About sugar cane
Sugar cane is a giant perennial grass belonging to the genus Saccharum. Being a tropical crop, it is grown in countries lying mainly in the tropical and subtropical regions of the world. They have stout, jointed, fibrous stalks (2.5 to 7.5 cm in diameter) that are rich in sugar and measure 2 to 6 meters tall. It is one of the most efficient photosynthesizers in the plant kingdom. It is a C-4 plant, able to convert up to 2 percent of incident solar energy into biomass. It synthesizes sugar which is stored in its stalk and can produce around 20 kg of biomass for each square meter exposed to the sun. Sugar cane is thus a source of sugar, molasses, a residual cane fibre (bagasse). Various co-products can be commercially produced from these basic products; ethanol including rum can be produced from sugar and molasses, bagasse can be used to produce paper, particle board and electricity amongst other co-products. Research is underway to hydrolyze bagasse leading to commercial production of ethanol and bio plastic from the hydrolyzed products.
All of the sugarcane species interbreed, and the major commercial cultivars are complex hybrids. The majority of the varieties cultivated in Mauritius are locally bred and includes M 3035/66, M 1557/70, M 1176/77, M 1246/84, M 1400/86 and M 703/89. Some varieties imported from Reunion island are R 570, R 573, R 575 and R 579. Mauritius produces around 4 500 000 tonnes of sugar cane annually.
What is sugar made from?
In the cane sugar industry, sugar is obtained from the juice extracted from the stalk found in a giant tropical grass called sugar cane.
Sugar cane plants look like bamboo stalks with elongated leaves. In the presence of sunlight, sugars are synthesized by the cane plant from water and atmospheric carbon dioxide and are stored in the cells of its stalk.
Requirements for sugar cane growth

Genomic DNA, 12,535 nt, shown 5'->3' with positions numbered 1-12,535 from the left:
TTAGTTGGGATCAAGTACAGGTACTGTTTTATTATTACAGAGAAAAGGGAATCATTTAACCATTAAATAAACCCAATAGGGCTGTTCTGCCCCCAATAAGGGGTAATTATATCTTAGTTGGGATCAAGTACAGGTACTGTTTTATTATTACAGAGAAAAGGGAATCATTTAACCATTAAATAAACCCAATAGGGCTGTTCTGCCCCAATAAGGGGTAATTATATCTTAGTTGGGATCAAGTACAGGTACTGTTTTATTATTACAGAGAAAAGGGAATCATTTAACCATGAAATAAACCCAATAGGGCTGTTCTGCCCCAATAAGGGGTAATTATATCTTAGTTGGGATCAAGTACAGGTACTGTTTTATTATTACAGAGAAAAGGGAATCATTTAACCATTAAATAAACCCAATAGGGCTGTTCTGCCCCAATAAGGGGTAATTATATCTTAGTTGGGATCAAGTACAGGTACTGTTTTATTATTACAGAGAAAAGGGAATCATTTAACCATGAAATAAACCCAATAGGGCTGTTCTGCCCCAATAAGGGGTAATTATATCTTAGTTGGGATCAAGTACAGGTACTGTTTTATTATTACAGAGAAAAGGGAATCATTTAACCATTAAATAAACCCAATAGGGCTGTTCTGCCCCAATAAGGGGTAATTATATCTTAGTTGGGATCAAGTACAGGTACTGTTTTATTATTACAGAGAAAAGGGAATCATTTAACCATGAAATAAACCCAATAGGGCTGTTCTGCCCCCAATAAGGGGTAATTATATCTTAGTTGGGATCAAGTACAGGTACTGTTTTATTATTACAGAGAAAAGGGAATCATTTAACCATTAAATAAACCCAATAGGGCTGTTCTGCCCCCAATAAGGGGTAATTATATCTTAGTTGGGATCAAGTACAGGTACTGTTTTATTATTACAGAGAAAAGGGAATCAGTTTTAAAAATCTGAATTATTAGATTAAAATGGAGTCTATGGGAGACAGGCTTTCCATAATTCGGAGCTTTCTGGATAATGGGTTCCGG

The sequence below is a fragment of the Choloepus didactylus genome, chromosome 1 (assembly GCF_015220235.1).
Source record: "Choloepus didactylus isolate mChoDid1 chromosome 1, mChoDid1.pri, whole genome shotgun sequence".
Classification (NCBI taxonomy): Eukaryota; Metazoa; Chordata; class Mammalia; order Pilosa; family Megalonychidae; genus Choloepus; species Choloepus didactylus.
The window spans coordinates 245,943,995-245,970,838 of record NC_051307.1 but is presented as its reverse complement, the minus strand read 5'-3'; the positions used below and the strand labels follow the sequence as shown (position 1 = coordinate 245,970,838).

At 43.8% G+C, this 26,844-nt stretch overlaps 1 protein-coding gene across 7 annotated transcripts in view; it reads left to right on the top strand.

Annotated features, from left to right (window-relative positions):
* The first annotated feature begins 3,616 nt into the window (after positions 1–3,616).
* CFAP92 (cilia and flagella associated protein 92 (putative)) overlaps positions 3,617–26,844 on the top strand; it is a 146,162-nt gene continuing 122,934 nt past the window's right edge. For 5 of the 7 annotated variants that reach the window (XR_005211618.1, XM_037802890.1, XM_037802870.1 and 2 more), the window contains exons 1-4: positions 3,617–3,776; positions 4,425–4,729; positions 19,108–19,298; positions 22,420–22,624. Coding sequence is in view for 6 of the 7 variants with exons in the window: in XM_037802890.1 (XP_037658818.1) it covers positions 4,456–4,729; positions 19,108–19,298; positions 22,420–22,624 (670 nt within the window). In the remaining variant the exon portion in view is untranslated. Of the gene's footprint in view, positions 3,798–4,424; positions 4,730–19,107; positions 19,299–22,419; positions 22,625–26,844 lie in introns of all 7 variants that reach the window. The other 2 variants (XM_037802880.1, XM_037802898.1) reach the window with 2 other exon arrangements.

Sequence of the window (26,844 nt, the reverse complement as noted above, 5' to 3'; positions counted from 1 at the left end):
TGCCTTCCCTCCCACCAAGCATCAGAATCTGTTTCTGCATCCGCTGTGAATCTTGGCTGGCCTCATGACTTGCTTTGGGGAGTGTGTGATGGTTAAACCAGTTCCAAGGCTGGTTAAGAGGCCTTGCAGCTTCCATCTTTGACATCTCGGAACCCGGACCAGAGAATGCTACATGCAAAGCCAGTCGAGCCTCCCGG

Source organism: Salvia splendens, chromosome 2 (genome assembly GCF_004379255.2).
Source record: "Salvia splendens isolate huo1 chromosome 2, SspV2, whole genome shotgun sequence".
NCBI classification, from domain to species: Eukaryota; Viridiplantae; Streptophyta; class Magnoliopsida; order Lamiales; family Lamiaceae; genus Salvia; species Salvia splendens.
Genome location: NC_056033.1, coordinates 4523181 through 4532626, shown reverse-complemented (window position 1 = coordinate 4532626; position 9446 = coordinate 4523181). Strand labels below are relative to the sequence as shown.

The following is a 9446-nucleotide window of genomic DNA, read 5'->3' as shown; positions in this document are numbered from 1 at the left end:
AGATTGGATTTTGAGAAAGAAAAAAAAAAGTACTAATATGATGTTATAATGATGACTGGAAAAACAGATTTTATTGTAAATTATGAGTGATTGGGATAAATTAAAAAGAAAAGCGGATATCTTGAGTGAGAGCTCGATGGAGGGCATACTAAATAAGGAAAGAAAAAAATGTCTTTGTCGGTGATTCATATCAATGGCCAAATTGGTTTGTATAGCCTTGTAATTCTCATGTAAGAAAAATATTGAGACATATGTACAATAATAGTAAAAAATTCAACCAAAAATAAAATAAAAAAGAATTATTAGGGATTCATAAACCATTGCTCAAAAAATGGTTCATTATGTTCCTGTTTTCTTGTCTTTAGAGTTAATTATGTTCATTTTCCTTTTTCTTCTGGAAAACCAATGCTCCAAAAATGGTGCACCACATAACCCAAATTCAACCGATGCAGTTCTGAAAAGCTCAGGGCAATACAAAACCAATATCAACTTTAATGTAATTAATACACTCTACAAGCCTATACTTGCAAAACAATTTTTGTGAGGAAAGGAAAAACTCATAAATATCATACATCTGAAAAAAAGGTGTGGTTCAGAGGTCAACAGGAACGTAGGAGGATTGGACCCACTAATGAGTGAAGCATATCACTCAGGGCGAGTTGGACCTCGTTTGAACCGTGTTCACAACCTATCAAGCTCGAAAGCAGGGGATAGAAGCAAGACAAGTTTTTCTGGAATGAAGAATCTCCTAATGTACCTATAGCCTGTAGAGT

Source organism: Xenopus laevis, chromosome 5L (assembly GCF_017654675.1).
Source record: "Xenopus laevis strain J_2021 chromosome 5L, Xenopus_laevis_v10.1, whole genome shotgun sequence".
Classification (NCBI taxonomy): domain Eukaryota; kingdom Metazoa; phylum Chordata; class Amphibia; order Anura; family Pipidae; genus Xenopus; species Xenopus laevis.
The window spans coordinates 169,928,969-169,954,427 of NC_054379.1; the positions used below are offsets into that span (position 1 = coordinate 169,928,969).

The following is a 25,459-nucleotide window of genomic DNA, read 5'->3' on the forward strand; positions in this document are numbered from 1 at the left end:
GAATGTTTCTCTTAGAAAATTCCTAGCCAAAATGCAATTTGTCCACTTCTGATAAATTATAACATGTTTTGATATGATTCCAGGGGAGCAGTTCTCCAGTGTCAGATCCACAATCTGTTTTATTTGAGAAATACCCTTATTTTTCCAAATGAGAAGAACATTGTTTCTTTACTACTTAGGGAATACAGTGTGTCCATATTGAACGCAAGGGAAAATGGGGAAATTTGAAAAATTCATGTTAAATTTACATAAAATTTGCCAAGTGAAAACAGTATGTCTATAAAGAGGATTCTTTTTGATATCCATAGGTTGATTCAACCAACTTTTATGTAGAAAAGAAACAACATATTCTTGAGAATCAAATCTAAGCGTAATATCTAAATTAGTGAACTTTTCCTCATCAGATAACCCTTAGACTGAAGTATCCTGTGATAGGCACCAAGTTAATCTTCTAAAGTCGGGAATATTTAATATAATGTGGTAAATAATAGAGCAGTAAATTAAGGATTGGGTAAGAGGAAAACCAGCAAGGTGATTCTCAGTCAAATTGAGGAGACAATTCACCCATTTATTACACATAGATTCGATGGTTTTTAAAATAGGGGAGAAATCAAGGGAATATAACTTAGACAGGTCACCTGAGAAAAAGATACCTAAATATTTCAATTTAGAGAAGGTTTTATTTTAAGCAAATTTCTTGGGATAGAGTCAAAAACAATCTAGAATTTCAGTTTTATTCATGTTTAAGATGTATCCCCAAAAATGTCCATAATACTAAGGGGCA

Sugar cane, being a tropical plant, is normally grown in countries lying mainly within the tropics. It requires high temperature, ample supply of water and sunlight during the growth period. During the maturing period, it requires cooler temperature and drier conditions so that harvesting period is normally in winter. The synthesis of sucrose in the sugar cane plant starts with the photosynthesis with the help of chlorophyll in the cane leaves when hexoses are first formed and through the C4 cycle, sucrose are ultimately synthesized during the maturing period and stored in the cells of the cane stalk.
How is sugar cane cultivated?
Sugarcane is propagated from cuttings, rather than from seeds; although certain types still produce seeds, modern methods of stem cuttings have become the most common method of reproduction. Each cutting, also called “cane setts”, must contain at least one bud and is usually made up of about 40 centimetres of mature stalk. The cuttings are usually planted by hand but specialized agricultural equipment are being increasingly used. These “setts” are dropped into furrows, and then covered with soil after fertiliser application. The shoots come out of the “setts” within a few weeks and grow into fully mature plant in about 12 – 16 months.
Once planted, the cane is usually harvested every year after a period of 12 months. After each harvest, the cane sends up new stalks, called ratoons. The crop will normally be replanted after 6-8 ratoons. The harvesting operation is increasingly being mechanized, reaching about 34 % in 2007.
In Mauritius, the harvest season starts in June and ends in December.